Mérida, Yucatán, (July 28, 2021) .- Investment lots are a new form of fraud in Yucatán. Various companies and real estate developments offer “attractive” land at affordable prices, just a few minutes from the beach or in rural communities near the state capital.
Most of the time, these projects show an uncertain future, even though they are promoted as great opportunities for investment. People from other parts of the country or abroad, are “getting scammed,” urban development analysts and activists warn.
According to specialists, many of these lots are lands that do not have a legal framework, they are communal lands (ejido), there are conflicts between the communities, in addition to being practically in the middle of nowhere, where it is very difficult to provide basic public services; all this to the complacency (or complicity) of the municipal and state authorities that grant land-use permits.
Nowadays, it is common to see signs for the sale of lots and investment land on Mérida’s Periferico or on the roads of different municipalities across the state, often using names in Maya. There are even those who have chosen to be “real estate advisors” to offer this type of investment, and sell them through social networks, taking advantage of the number of followers they have on their accounts.
We are facing a “real estate bubble” that could burst at any moment, affecting many people and their economies, experts say.
Eduardo Monsreal Toraya, a member of the Mérida Sustainable Mobility Observatory, indicated that there is a problem in the regulation of land use, starting with how the respective licenses are issued. Many of these developments are located far from Mérida, and there is enormous flexibility on the part of the authorities of each municipality where they are installed.
Most of the municipalities, he specified, lack urban planning instruments, the only reference that exists at the state level is the Territorial Ecological Reorganization Program; however it only covers some areas. So, in many cases, the feasibility of building these real estate developments is in doubt.
The mobility specialist pointed out that the criteria used in urban-environmental feasibility is not adequate, and this is just the beginning of a series of problems.
Although he emphasized that according to municipal regulations, these projects are susceptible to urban settlements, this does not mean that they are suitable for urbanization, as they need to go through a series of procedures: feasibility of public services, electricity, water, which in most of the cases are not fulfilled, he said.
In his experience, most of the cases are a subdivision of lots, cadastral division, however, they have urbanization projects. “The municipalities have a lot to do with it, who in their consideration determine whether or not it is susceptible to urbanize,” he explained.
But a large part of the municipalities lack planning instruments, nor do they have urban development programs, or they are obsolete, added the specialist.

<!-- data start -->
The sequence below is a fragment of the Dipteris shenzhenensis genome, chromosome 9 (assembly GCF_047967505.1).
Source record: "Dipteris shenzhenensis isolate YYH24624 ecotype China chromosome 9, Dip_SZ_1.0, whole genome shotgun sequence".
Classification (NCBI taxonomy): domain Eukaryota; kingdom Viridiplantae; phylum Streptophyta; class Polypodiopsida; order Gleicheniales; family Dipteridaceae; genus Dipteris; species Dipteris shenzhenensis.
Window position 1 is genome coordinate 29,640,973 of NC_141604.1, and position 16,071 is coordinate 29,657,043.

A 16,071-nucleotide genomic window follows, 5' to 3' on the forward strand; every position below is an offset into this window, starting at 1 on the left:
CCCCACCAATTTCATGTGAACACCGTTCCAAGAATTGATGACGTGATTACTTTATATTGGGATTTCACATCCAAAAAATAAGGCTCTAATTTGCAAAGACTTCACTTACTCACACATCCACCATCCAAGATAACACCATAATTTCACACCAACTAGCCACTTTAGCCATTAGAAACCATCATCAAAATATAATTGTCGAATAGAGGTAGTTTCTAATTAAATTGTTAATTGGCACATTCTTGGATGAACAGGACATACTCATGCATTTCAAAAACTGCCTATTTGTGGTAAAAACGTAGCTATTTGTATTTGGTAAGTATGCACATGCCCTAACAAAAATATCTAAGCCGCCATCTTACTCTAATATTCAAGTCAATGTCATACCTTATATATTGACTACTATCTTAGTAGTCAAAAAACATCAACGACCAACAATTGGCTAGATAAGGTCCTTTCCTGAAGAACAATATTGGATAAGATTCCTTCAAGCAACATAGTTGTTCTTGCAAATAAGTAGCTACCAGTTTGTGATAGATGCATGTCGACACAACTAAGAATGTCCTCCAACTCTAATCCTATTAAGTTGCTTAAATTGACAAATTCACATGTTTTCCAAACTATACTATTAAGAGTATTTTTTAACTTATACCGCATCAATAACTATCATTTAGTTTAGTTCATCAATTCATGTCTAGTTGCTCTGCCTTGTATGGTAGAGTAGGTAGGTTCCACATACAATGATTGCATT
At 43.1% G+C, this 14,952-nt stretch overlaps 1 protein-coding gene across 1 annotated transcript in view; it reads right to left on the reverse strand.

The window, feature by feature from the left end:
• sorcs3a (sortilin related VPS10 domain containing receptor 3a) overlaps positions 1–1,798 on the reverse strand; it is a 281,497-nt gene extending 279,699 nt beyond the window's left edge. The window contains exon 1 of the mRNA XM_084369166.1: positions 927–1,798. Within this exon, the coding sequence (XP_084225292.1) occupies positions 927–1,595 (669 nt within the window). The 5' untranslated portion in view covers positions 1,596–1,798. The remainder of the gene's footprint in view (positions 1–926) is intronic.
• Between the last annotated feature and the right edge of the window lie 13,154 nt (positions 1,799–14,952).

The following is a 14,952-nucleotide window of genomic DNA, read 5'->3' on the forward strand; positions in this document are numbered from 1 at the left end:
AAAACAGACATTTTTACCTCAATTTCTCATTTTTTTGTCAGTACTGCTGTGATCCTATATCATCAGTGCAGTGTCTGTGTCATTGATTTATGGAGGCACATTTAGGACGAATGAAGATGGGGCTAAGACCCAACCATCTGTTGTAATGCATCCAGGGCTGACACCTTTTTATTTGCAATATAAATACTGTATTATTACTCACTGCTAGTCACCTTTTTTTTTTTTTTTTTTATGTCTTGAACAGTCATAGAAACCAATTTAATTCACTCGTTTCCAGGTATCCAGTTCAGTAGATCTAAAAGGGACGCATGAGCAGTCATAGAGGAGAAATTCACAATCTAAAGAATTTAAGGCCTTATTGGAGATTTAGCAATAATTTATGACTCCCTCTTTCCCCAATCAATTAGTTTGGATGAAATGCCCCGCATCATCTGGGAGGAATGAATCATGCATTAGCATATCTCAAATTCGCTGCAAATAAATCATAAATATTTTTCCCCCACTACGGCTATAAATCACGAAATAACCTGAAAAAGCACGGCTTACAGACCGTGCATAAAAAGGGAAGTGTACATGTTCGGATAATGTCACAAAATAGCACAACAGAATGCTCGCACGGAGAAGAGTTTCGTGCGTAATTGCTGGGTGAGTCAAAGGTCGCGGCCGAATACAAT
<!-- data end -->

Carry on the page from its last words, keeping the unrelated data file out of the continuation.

In addition, he pointed out that many of these lands have not gone through a complete legal procedure, they are still in the process of changing ownership, for example; even when having the documents in order, from an urban point of view it does not have basic services, they are far from the population centers. “As there are no instruments that regulate the territory, anything is possible because there are no restrictions,” he commented.
Monsreal Toraya indicated that transparency is needed, since there is no database to know if these developments have permits or not, so whoever buys land, mostly people from outside the state, does so without information. “They buy land “blindly”. Alleged developers promise them many things, they take advantage of people’s ignorance, users who are not properly informed about this situation,” he said.
Added to this, there is an absence of the state government, and omission of the municipalities, which have the technical capacity to evaluate this type of development. From his point of view, there must be State participation to regulate this issue, without interposing in municipal powers, establishing certain regulations and “locks” through state laws, and thus conditioning the authorization of these projects.
At the same time, create a transparency platform that houses this type of development, and others, that indicate which ones have conflicts or in which areas there are basic services or not, and this way the customer can compare.
Kalycho Escoffié, a specialist in housing law, indicated that in Yucatan we are in a “real estate bubble”, there are warning signs that indicate this: the increase in the price of land, the sale and resale of land, the expansion of developments and investment lots, among other signs.
Escoffié, who is also an activist in defense of human rights, points out that this has generated negative social, environmental, and urban impacts, a situation that has distorted the growth of cities. While the state and municipal governments, instead of directing urban policies and planning, have become managers that facilitate real estate developments to implement their projects; these, in turn, decide based on speculation, where cities or urban centers should be created.
Source: La jornada maya
The Yucatan Times Newsroom